Winners of annual competition demonstrate commitment to diversity and access in education.
The Second Annual Research and Inquiry Conference (RIC) held on May 28 highlighted the innovative work done by undergraduate and graduate students across disciplines in UCLA’s Graduate School of Education & Information Studies. The daylong event at the UCLA Faculty Center included 16 papers that were presented during interdisciplinary panel discussions and 77 poster presentations that were on view throughout the afternoon.
An awards committee consisting of Education and Information Studies faculty and students awarded the Outstanding Presentation Award of $500 to Patty Quinones, a Ph.D. student in the Social Research Methodology Division (SRM) for her paper titled, “Validation Study of the Community College Engagement Scale.” In addition, Honorable Mention Awards of $200 were given to Anne Blackstock-Bernstein of the Human Development and Psychology Division for her paper, “The Pragmatic Demands of Mathematics: Elementary School Students’ Oral Language Use in Mathematical Explanations,” Cathy Chu of the Social Sciences and Comparative Education Division for her poster, “Asian American Youth Resistance and Critical Consciousness,” and Rebecca Neri of the Urban Schooling Division for her poster, “Police Diversity: The Complexity of Professional Identity Construction.” Finally, Ashley Leach, an undergraduate in the Education Minor Program was recognized with the Honorable Mention Award for her poster, “Understanding the Role of Elementary School Pedagogy and Relationships in Black Identity Development.”
The selection of awardees was based on ratings of the initial proposals, ratings of the conference presentations, a review by the Awards Committee of the finished paper or poster, and representation across multiple programs and divisions. Members of the 2015 RIC Awards Committee were Jalil Bishop, Esthela Chavez, Tomoko Nakajima, Karen Hunter Quartz, Kate Riedell, Noreen Webb, and Stacy Wood.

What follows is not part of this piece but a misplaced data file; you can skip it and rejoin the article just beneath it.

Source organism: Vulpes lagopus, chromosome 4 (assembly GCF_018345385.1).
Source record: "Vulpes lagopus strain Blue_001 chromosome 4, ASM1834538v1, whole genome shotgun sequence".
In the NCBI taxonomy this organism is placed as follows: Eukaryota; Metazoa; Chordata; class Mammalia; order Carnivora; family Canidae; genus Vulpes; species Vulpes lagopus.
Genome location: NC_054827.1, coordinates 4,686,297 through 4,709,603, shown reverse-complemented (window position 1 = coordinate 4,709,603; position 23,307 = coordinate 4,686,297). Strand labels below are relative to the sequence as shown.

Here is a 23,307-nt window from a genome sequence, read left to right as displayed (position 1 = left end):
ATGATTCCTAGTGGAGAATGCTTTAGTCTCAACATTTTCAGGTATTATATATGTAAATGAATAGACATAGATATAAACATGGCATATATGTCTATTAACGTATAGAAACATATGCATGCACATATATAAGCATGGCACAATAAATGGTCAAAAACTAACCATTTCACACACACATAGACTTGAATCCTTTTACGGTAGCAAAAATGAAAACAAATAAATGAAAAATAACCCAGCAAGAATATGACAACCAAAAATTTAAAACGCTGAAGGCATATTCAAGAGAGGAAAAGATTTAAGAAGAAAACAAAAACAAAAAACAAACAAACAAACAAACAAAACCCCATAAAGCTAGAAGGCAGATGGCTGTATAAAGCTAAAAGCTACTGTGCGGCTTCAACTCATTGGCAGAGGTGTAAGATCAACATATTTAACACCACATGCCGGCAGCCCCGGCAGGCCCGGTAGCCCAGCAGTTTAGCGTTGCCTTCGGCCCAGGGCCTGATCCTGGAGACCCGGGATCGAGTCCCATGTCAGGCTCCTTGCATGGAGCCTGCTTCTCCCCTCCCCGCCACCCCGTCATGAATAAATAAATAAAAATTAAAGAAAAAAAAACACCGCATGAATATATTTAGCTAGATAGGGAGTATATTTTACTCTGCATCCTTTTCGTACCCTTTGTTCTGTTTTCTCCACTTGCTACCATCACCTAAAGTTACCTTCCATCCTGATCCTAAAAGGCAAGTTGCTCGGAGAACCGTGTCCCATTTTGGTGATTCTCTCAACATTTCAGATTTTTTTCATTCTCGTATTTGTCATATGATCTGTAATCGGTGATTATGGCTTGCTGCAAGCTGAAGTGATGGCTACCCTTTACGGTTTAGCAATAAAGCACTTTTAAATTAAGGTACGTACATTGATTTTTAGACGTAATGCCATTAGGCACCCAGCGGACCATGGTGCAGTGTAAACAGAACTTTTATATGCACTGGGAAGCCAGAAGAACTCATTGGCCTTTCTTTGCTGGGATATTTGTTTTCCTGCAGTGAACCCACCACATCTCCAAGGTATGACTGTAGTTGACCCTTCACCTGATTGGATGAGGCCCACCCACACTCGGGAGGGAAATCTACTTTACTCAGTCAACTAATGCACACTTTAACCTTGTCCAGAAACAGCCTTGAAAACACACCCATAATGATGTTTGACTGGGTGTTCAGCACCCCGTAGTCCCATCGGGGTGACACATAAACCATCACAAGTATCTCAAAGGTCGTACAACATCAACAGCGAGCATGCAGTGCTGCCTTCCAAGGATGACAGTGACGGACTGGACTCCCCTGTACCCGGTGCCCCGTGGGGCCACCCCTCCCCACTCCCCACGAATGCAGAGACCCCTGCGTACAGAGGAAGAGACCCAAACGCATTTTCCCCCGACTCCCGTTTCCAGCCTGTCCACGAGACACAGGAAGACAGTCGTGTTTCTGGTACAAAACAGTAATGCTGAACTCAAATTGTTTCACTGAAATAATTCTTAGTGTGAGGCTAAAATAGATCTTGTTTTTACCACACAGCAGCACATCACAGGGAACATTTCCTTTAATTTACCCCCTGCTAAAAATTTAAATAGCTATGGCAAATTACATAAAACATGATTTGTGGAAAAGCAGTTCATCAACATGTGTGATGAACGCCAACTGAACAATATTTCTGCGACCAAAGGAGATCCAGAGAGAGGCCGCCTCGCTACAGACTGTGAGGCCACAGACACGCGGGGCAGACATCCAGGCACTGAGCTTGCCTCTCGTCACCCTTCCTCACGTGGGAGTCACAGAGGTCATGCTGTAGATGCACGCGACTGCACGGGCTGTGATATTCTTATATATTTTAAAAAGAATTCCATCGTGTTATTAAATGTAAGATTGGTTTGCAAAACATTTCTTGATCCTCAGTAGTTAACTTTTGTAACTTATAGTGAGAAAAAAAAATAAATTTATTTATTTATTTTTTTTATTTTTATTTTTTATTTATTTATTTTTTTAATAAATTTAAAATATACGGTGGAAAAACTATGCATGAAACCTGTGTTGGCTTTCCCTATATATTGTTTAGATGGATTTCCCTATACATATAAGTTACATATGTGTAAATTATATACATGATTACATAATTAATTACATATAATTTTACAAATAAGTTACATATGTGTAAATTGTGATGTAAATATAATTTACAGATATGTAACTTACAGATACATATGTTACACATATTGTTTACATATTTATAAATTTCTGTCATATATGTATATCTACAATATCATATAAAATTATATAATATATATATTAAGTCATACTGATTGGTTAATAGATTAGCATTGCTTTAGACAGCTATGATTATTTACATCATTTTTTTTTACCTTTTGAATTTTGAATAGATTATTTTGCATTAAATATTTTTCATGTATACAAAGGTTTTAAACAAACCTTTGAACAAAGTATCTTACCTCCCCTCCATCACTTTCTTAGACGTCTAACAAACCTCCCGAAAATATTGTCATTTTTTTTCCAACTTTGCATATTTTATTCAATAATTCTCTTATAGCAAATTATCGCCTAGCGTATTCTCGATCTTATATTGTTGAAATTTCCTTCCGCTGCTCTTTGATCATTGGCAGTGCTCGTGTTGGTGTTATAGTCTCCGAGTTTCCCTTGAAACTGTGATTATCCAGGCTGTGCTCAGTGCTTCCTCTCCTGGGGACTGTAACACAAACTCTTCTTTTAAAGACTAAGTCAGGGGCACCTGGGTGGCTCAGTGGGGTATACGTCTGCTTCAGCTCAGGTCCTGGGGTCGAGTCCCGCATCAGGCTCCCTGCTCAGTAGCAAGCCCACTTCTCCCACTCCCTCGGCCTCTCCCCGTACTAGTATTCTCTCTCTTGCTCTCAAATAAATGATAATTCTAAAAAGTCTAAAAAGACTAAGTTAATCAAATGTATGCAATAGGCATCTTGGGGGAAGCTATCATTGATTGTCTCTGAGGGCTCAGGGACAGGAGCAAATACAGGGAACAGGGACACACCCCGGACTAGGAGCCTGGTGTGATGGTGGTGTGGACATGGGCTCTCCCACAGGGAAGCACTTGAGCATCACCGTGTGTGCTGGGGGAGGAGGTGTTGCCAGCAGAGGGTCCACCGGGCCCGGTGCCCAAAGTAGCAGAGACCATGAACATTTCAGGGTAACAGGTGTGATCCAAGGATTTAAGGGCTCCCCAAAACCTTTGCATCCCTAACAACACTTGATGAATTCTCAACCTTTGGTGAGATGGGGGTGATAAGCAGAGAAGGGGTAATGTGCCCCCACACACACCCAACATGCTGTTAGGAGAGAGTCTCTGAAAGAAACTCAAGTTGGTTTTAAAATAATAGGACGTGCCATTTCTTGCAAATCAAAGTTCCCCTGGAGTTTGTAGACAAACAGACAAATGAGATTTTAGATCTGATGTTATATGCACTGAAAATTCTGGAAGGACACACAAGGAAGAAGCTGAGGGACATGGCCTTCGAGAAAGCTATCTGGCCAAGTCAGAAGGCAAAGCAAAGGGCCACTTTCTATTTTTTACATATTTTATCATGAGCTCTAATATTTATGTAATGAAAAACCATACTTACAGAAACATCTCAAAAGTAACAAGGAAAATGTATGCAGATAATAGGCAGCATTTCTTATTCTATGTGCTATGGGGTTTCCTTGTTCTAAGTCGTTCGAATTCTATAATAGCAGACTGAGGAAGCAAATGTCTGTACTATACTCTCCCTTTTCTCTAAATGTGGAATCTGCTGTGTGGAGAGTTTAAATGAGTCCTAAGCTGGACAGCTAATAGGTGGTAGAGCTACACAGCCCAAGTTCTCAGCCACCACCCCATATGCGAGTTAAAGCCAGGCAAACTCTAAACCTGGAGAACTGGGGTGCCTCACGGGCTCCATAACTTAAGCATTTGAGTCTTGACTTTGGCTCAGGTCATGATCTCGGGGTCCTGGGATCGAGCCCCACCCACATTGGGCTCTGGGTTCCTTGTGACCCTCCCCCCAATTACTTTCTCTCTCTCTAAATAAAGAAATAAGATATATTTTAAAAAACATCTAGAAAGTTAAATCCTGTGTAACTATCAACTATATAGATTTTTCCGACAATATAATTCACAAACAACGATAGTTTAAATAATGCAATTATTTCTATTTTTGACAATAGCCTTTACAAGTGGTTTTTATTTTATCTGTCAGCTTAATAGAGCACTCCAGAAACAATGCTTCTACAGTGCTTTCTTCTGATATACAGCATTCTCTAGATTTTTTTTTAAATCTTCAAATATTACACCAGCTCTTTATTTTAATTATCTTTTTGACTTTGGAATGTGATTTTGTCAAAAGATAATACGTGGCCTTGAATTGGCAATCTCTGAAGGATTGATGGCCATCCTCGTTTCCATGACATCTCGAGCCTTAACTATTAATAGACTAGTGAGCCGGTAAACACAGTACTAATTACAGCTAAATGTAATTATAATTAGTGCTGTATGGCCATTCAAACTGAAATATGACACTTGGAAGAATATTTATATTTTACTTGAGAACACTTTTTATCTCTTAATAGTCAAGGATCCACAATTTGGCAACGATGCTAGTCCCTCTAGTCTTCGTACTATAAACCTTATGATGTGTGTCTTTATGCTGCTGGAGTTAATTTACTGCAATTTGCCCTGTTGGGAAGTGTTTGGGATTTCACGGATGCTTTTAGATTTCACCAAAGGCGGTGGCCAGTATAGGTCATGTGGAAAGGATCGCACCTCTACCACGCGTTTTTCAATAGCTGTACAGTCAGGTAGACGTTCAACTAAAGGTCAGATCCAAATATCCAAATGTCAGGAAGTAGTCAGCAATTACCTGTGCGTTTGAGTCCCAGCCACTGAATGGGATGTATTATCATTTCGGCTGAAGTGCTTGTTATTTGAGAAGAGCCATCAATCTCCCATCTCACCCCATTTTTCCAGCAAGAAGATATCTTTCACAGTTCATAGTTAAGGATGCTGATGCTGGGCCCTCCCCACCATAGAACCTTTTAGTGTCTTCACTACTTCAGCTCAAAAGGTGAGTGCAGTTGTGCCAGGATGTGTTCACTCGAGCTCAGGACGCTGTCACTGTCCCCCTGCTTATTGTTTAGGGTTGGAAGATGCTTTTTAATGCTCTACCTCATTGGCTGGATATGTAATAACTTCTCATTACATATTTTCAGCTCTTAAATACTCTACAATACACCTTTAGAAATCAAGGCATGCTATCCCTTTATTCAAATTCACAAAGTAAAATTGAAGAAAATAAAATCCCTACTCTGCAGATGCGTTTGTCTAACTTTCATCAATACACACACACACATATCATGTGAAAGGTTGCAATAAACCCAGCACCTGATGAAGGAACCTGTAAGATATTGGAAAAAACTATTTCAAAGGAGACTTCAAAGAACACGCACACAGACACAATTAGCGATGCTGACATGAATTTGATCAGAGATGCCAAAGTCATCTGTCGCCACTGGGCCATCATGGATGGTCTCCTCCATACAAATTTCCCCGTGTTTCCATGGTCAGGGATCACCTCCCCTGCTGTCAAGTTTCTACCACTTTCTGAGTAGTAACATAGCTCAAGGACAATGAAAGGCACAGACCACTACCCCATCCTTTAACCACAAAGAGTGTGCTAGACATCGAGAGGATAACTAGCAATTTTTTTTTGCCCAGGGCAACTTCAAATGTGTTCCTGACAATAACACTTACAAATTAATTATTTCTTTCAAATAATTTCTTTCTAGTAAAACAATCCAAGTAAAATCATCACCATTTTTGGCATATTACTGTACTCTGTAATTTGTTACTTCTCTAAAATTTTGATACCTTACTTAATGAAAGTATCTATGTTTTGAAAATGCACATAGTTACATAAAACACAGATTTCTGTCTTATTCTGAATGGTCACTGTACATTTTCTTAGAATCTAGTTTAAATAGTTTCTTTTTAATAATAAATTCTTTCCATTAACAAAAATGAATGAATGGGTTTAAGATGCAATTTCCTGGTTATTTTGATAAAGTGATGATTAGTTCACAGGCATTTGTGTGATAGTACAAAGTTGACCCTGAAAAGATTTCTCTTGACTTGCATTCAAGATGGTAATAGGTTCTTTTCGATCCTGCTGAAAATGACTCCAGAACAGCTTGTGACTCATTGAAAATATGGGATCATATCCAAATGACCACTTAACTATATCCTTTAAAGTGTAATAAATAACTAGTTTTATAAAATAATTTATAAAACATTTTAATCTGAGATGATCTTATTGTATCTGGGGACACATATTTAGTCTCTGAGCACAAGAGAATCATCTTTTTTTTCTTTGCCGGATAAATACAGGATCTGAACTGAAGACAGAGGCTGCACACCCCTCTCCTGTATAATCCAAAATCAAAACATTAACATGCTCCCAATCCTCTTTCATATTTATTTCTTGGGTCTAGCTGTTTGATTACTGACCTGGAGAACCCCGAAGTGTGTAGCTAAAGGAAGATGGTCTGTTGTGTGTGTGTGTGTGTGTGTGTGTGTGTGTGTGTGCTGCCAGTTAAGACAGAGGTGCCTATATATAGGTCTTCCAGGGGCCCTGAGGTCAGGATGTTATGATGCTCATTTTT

Professor Jennie Grammer of the Division of Human Development and Psychology (HDP) was elected by student participants in the RIC to kick off the conference with her remarks on the meaning of “Engaged Scholarship.” The assistant professor, whose expertise bridges the fields of developmental psychology, cognitive neuroscience, and education, spoke on her own training and research trajectory, which includes the study of how children’s cognitive skills, which are shaped at home, intersect with their classroom learning.
“We think of these skills as being kind of basic, but also potentially really important for kids’ academic abilities in the classroom,” said Grammer. “So, I investigate these skills and their development across the school transition period, and I also think a lot about what teachers are doing to promote the development of these abilities. To do this work, I take a very kind of multi-method and interdisciplinary approach. I started off doing longitudinal studies as a graduate student, mainly quantitative in nature to explore this question. But I also did qualitative work. Most of this work was observational, a lot of standardized testing, that type of thing… to understand the daily lives of children, so we could understand what was going on with them day-to-day.”
Grammer said that she wanted the ability to have another lens with which to examine her research, so she pursued her postdoctoral training in cognitive neuroscience. She underscored the advantages of graduate students learning about their peers’ work across disciplines.
“This is a forum for discussing ongoing work and deepening our intellectual understanding and our exchange around shared interests,” she said. “I would encourage you all today as you walk among posters and listen to papers, to think about that framework and…think about this interdisciplinary theme that you can carry with you and engage with one another.
“We tend to go to conferences that only have the same type of [colleagues]. But here we have a great opportunity to talk with colleagues and our peers to [find out from each other], ‘How do you answer this question? What are you doing that is different from me?’ This is a community of scholarship, and as graduate students, this is your opportunity to have that kind of dialogue with people who are working on other topics that you might not get in the same type of way once you leave this space.”
For a list of all poster and paper entries to the 2nd Annual Research and Inquiry Conference, click here.
Above: The 2nd Annual Research and Inquiry Conference, held at the UCLA Faculty Center on May 28, showcased the diversity of scholarship and expertise at UCLA Ed & IS.